Academic journal article Visible Language

After the Grave: Language and Materiality in Contemporary Art

Academic journal article Visible Language

After the Grave: Language and Materiality in Contemporary Art

Article excerpt


The introductory essay highlights a double sense of the word grave which is brought together in this issue as a means of getting at an aesthetic and a material zeitgeist: the prevalent feeling is that our current cultural moment harbors material and virtual means of artistic and written iteration that are in profound states of transition. The introduction to this issue focuses on intersections between written language and material sign, text and image, and on the links between the histories of specific art medias that speak to notions of passage and a passage-beyond. Commenting on the major essays in the issue and their respective engagements with art and text in light of shifting materialities, the introduction also situates a series of "artist's projects" in relation to the themes of the project.

Beginning with the Grave

The word grave in the title of this issue proposes a double sense. It reminds us of the idea of death, a place for human remains, and by implication, of a marker of death. The word invokes another form of marking, one historically associated with print technology: the grave, or gravure, an incised or carved out mark in a printing matrix. Thus the term, most readily associated with our mortal passing, also infers notions of reproducibility.

The double sense of the word grave is brought together in this issue as a means of getting at an aesthetic and a materialist Zeitgeist: the prevalent feeling that our current cultural moment, which appears defined by inescapable states of transition, harbors material and virtual means of iteration that are also profoundly transitory. Technologically, culturally and artistically we exist within a cultural frame where reproducibility is our inheritance and also an albatross: it weighs us down and nudges us, both when its relevant technologies are in use and when they are in decline. Arguably, the concept of reproducibility itself is a reminder of the interest in our age in looking back and looking forward simultaneously - again and again and again.

From art to the grave. ..and after: this is like a riddle or the beginning of a ghost story. With a list of relevant obituaries too long to announce (. ..of art, of the book, of print: at the hand of mass media, the internet, the digital...), it is difficult not to argue that we are, indeed, working as artists, designers and thinkers in the context of an "afterlife." But: from art to the grave...and after? The order of our aforementioned trajectory may be incorrect. Perhaps art does not end in the grave but proceeds from it, rising phoenix-like; Christ-like; vampire-like to live again.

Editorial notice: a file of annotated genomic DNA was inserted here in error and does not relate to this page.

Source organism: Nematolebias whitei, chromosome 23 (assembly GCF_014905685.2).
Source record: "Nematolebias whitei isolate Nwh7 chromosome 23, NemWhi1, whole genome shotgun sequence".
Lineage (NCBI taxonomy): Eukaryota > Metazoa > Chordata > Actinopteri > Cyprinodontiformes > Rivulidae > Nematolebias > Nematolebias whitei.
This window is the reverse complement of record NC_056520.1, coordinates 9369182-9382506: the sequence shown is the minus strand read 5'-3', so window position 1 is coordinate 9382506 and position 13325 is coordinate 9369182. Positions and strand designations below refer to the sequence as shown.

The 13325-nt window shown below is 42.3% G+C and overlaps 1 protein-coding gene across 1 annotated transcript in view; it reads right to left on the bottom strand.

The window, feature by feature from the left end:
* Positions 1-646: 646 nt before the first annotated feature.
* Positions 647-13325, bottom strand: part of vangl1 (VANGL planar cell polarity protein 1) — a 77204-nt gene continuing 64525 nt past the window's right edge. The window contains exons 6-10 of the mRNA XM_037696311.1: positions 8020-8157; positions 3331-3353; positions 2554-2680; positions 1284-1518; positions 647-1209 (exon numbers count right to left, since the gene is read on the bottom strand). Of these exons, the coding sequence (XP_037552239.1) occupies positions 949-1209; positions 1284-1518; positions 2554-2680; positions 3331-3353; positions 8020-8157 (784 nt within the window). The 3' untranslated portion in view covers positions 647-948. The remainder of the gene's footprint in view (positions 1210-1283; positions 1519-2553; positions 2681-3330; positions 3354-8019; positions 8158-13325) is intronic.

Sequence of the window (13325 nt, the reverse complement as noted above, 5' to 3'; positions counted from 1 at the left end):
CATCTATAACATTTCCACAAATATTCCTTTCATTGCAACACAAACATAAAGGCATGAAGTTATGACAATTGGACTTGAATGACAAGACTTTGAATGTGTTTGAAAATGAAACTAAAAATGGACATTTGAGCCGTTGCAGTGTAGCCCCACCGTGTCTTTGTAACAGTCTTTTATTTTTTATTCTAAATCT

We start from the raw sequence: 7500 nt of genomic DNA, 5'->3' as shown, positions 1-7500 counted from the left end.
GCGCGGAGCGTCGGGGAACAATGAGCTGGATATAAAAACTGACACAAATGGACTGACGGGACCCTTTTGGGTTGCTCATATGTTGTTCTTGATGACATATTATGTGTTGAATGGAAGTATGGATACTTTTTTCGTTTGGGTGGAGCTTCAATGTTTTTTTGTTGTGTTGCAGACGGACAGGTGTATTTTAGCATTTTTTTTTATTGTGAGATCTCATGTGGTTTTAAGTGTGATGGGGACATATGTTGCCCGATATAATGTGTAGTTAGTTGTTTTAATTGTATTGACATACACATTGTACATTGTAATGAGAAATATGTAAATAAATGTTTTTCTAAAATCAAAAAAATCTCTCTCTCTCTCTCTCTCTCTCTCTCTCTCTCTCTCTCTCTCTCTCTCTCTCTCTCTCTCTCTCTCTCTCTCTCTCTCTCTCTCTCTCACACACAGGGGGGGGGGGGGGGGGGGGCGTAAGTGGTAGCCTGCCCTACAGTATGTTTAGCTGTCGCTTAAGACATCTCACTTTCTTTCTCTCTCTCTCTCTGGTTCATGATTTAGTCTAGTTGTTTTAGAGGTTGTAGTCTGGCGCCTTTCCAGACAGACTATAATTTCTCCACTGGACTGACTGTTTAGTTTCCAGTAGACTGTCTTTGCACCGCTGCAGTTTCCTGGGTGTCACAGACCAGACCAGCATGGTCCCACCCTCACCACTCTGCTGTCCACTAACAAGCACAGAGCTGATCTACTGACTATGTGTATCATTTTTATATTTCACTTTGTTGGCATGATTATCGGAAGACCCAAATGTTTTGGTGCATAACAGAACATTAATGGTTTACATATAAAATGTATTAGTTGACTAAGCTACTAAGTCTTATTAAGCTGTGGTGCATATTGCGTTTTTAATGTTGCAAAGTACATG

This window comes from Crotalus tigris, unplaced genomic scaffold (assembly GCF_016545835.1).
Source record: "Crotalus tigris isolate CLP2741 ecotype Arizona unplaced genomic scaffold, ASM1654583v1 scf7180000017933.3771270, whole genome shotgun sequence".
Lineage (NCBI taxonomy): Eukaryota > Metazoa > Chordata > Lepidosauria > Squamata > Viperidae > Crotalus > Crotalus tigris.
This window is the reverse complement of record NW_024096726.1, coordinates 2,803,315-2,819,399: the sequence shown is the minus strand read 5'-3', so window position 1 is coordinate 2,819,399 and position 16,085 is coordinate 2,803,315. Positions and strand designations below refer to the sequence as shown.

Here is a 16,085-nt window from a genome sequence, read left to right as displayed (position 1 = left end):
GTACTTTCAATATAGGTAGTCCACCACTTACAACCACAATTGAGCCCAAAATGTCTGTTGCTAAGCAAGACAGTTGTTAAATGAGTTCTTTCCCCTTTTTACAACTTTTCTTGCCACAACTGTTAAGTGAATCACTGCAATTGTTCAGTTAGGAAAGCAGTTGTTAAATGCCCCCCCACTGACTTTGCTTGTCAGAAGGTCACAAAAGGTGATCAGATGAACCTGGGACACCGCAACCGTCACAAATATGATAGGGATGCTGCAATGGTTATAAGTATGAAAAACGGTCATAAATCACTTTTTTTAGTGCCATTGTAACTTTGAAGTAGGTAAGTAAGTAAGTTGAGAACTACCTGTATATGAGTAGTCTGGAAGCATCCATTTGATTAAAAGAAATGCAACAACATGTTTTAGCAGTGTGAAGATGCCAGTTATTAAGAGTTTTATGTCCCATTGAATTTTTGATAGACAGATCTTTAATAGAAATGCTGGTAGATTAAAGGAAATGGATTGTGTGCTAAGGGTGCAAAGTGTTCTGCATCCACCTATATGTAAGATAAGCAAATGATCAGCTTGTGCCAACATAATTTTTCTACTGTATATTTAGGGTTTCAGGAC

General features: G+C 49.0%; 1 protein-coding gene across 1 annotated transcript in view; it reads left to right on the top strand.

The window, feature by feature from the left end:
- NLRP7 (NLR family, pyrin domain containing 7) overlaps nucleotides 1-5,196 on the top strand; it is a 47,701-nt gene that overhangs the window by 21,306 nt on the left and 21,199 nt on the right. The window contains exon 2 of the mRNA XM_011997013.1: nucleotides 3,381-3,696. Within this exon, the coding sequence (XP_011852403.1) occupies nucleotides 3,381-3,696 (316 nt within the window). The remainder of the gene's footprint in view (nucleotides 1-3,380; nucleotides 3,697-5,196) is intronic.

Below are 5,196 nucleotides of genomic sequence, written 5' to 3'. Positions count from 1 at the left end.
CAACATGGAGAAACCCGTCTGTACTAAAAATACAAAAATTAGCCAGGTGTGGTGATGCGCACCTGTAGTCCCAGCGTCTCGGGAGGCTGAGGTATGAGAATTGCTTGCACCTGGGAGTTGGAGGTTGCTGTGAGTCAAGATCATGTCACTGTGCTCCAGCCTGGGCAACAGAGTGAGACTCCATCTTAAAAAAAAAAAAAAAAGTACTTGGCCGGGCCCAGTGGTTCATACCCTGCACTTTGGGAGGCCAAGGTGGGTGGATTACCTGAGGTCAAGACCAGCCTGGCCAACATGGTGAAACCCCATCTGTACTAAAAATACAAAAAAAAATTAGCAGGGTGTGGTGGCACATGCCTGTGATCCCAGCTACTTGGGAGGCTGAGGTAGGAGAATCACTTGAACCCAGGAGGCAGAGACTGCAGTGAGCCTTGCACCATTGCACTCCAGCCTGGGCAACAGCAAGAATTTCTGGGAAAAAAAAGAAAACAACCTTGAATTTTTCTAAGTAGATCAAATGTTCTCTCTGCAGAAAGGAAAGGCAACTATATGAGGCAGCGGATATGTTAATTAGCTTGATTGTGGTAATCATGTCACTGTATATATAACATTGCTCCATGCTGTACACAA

The Persistence of Art

Contemporary art and design are, in an era of mass culture and digital ascendancy, undergoing an explosion with respect to conventional boundaries and traditional parameters. In light of this, Gianni Vattimo sees our current relationship with the ostensible "death of art" as not leading merely to dissolution into forms of mass media, kitsch or ultimate silence, but rather toward that which is to be healed (in the Heideggerian sense of Verwindung). Thus, art in the digital age has, in a strange way, been returned to us. But a question may be posed based on an implied reversal of this idea which asks why, in an all-pervasive and competitive mass visual culture, we keep returning to art - not as witnesses to its death but in an awareness of its persistent life. In doing so, we find art ready, as Vattimo tells us, not to be discarded like an "old, worn-out garment" but to be exhibited, "... bear[ing] on its face the traces and passage of time."1

The lines of the visage we admire or contemplate are, we know, the result of time and insist on the necessity that we consider in tandem the materiality of art itself and the tangle of language. Material, for our purposes, is a fundamentally temporal thing. Marked by degrees of solidity and fluidity, sensorally embodied, functioning as a commodity or a resource - or 'standing in reserve' - the materiality of art begs scrutiny. …

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